Monday, 12 January 2009: 2:15 PM
Evaluation of high resolution forecasts of microwave refractivity in a coastal environment
Room 126A (Phoenix Convention Center)
A high-resolution mesoscale model with sophisticated data assimilation, SST analysis, surface and boundary layer parameterization schemes is used to diagnose evolving microwave refractivity structures in topographically complex coastal settings. These structures can lead to ducting of microwave energy which has direct implications for the operation of radar systems. In this study, we analyze the performance of the high resolution model using data from a series of measurements of microwave propagation and meteorological fields carried out in the vicinity of Wallops Island, VA in April and May 2000. Model output is used to diagnose the modified refractivity yielding ducting structures, including horizontal distribution and frequency as well as thickness, strength, duct base height, and percentage of surface-based ducts.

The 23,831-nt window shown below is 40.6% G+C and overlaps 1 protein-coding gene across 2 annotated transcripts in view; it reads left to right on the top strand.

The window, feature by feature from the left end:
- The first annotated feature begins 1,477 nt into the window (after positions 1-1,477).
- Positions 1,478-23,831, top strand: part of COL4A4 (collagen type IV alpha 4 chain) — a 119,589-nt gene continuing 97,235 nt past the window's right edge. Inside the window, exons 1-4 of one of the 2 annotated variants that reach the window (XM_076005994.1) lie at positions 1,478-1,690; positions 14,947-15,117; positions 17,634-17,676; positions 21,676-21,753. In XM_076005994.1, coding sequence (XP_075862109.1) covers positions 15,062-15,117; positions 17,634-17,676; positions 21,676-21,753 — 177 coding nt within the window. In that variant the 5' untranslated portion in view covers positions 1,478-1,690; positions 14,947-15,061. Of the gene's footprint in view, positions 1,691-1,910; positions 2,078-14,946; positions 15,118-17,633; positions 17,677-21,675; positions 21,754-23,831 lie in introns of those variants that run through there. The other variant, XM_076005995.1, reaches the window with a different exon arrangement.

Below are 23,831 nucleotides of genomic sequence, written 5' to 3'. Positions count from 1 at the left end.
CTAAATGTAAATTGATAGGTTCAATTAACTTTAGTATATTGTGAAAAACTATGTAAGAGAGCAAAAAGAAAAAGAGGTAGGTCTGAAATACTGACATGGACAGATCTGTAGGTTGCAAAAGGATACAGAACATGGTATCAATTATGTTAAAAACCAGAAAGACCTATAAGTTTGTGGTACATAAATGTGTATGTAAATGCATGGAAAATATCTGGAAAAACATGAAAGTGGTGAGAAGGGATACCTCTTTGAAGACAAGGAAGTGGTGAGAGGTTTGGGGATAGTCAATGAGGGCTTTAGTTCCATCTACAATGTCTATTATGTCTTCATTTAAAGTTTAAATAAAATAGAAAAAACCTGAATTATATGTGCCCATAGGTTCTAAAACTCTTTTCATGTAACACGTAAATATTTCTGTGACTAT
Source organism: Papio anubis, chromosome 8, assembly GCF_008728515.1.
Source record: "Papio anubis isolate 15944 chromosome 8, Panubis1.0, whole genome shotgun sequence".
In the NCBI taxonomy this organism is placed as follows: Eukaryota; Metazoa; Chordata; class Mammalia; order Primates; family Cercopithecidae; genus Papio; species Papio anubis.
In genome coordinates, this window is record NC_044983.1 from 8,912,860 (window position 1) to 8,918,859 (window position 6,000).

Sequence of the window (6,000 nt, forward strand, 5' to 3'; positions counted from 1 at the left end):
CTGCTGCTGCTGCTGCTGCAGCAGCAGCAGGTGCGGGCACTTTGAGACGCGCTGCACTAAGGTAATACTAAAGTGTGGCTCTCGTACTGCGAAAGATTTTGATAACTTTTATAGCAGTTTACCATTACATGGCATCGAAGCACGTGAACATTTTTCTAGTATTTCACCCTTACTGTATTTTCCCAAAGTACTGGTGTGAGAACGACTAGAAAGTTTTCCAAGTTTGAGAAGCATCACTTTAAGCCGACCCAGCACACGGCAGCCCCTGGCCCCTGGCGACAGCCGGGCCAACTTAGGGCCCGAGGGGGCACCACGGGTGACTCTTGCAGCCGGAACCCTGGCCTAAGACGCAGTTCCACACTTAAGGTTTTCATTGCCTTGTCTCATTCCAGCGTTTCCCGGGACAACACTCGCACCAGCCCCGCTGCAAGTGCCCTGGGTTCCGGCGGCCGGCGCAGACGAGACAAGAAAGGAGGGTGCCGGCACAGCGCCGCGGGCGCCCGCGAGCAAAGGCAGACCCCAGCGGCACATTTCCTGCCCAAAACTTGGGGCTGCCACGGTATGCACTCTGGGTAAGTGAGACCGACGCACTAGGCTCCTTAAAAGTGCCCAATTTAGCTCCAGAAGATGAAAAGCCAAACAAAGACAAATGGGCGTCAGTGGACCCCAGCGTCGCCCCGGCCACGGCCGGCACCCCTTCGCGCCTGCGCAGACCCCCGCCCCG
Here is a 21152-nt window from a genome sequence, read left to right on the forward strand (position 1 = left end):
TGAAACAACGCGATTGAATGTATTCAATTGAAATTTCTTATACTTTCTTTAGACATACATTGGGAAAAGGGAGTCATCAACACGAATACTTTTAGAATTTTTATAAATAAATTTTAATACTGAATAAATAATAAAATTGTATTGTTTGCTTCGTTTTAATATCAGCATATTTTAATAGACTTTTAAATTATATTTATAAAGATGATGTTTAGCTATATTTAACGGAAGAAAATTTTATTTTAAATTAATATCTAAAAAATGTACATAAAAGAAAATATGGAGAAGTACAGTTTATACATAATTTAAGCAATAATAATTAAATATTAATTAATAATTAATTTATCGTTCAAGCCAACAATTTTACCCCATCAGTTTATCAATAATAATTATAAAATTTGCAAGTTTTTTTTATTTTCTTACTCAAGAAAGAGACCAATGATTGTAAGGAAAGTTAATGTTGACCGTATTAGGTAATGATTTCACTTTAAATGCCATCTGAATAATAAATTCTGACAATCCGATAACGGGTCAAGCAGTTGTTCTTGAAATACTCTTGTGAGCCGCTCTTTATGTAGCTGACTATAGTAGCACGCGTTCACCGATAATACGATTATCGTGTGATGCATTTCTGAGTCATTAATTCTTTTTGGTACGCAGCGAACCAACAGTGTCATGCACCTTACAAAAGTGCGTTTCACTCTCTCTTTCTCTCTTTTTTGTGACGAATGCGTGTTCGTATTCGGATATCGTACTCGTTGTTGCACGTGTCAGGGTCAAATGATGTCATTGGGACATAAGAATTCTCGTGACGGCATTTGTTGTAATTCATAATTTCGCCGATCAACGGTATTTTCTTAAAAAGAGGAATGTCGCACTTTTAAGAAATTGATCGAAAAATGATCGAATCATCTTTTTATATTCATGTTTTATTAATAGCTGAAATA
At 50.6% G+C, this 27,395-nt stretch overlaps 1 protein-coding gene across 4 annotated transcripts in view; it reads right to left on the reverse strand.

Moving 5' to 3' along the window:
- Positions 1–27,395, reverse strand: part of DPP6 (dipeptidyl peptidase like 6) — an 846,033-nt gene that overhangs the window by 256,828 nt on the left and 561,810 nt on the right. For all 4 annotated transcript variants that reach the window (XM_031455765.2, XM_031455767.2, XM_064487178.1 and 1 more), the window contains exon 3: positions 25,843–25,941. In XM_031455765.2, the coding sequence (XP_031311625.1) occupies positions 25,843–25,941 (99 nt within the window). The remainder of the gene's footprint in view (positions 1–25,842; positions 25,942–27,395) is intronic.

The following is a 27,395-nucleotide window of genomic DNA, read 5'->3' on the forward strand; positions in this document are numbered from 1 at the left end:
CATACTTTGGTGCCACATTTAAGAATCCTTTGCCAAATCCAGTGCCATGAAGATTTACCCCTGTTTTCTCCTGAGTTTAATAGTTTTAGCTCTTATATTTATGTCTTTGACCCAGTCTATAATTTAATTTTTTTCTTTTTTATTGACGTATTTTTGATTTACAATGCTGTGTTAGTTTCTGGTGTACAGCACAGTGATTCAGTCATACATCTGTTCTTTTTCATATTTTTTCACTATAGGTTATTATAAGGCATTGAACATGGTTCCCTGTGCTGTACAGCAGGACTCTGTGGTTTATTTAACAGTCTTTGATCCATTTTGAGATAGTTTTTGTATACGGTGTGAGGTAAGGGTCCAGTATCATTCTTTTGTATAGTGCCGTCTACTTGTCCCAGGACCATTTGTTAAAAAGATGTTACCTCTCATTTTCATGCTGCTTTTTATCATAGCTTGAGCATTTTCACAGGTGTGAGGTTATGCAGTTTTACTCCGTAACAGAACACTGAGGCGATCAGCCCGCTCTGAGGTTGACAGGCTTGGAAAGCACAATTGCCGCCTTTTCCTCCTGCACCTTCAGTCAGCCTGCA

Evaluation of 7-days of intensive observations with 4-km resolution model fields permits characterization of ducting patterns influenced by diurnal, mesoscale and synoptic forcing and to establish model deficiencies and limitations. Further, the model-predicted modified refractivity provides environmental input to propagation models that describe radar system performance based upon atmospheric effects. The results from the Naval Research Laboratory's model COAMPS are being analyzed along with those of five other models in an inter-comparison study to determine the impact of model errors on radar propagation and define key areas of model improvement. A comprehensive model validation and verification statistics will be shown at the meeting.